Divorce Could Be Caused By Shared Chores
September 29, 2012

Could Sharing Housework Hurt Your Marriage?

redOrbit Staff & Wire Reports - Your Universe Online

Guys, if you think helping your wives around the house will help the two of you enjoy a long and happy marriage, you might think again after seeing the results of a new Norwegian study released Thursday.

According to the Daily Mail, the study found that married couples who equally divide up housework amongst themselves are about 50% more likely to split up in comparison to relationships in which the woman is the one completing most of the daily tasks around the home.

"What we´ve seen is that sharing equal responsibility for work in the home doesn´t necessarily contribute to contentment," Thomas Hansen, co-author of the study entitled 'Equality in the Home,' told Telegraph reporter Henry Samuel in a September 27 interview. "One would think that break-ups would occur more often in families with less equality at home, but our statistics show the opposite."

Hansen said that their research showed that the more the husbands did around the house, the higher the divorce rate was amongst those couples. One of the possible reasons, he suggested to Samuel, was that having clearly defined roles could help avoid situations where one spouse feels like he or she is intruding on the other's area of responsibilities -- "not stepping on the other's toes," as the researcher put it. Likewise, sharing the workload could lead to feelings of resentment if one partner feels as though the other isn't putting forth equal effort.

The authors also suggested that having a "modern" outlook on things could be a factor.

"Modern couples are just that, both in the way they divide up the chores and in their perception of marriage," Hansen told the French news agency AFP. "In these modern couples, women also have a high level of education and a well-paid job, which makes them less dependent on their spouse financially. They can manage much easier if they divorce."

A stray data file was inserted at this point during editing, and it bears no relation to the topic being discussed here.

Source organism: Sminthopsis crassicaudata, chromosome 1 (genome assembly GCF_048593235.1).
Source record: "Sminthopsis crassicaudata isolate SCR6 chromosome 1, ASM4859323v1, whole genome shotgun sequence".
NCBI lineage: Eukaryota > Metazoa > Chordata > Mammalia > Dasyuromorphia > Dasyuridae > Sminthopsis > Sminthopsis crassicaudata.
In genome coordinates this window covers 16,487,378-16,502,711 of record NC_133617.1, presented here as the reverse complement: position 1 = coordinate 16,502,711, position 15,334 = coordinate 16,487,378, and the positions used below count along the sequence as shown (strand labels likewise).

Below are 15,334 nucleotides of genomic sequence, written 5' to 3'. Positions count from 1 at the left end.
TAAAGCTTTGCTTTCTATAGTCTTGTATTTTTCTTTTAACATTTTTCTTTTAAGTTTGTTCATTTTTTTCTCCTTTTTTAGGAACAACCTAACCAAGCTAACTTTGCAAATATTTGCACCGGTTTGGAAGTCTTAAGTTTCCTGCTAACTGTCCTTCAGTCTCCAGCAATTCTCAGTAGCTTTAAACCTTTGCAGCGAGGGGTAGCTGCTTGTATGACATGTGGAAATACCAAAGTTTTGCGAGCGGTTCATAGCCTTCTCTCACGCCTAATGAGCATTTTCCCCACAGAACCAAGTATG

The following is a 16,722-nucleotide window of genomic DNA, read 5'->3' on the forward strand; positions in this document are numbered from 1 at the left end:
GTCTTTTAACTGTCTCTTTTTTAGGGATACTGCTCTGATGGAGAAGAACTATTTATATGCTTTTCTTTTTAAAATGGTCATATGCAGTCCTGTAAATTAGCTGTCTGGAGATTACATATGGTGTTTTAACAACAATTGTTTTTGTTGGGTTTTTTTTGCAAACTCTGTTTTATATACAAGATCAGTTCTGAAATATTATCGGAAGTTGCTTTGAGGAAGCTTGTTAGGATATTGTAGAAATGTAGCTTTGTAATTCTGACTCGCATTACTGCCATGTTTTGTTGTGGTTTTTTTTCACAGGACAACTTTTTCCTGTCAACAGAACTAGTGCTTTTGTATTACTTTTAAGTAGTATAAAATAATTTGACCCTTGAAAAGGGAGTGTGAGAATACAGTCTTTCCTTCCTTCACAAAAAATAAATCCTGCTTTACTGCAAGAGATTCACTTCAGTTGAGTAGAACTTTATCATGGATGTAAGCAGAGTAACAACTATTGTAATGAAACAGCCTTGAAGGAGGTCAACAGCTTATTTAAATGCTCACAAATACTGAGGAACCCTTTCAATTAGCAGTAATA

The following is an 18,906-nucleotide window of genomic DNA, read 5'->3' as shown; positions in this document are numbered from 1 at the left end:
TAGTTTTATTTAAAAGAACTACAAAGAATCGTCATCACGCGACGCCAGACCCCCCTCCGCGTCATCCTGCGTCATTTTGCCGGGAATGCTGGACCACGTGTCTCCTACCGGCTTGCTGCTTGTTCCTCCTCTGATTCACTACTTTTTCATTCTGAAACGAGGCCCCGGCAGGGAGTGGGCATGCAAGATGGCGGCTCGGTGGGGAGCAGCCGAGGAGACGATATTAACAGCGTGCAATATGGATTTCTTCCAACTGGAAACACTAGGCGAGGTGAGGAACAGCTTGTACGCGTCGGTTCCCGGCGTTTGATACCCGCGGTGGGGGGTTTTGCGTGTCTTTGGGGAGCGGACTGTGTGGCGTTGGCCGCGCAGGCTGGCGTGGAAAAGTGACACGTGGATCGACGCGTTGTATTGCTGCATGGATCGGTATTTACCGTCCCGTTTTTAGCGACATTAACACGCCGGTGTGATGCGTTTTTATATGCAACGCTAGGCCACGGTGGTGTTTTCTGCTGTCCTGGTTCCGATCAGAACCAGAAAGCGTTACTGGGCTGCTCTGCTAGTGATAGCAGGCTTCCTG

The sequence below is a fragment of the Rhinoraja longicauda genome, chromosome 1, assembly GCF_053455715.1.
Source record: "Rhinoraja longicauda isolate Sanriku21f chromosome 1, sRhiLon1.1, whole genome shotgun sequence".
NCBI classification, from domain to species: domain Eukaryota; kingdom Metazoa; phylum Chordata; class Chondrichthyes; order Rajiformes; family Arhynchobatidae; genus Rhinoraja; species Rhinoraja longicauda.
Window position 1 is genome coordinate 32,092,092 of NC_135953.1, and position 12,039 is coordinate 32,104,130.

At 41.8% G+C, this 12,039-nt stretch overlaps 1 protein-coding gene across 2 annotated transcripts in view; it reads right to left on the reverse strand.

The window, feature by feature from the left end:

University of Canterbury sociology professor Dr. Frank Furedi told Samuel that the study results seemed logical, as the sharing of household chores tends to take place amongst couples from middle class, professional backgrounds, where the divorce rate is already high and couples "are extremely sensitive to making sure everything is formal, laid out and contractual. That does make for a fairly fraught relationship."

"The more you organize your relationship, the more you work out diaries and schedules, the more it becomes a business relationship than an intimate, loving spontaneous one," he added, predicting that the study would have similar results if it took place in the UK instead of Norway.

"In a good relationship people simply don´t know who does what and don´t particularly care," Furedi concluded. "Unless marriage is a relationship above anything else, then whenever there are tensions or contradictions things come to a head. You have less capacity to forgive and absorb the bad stuff."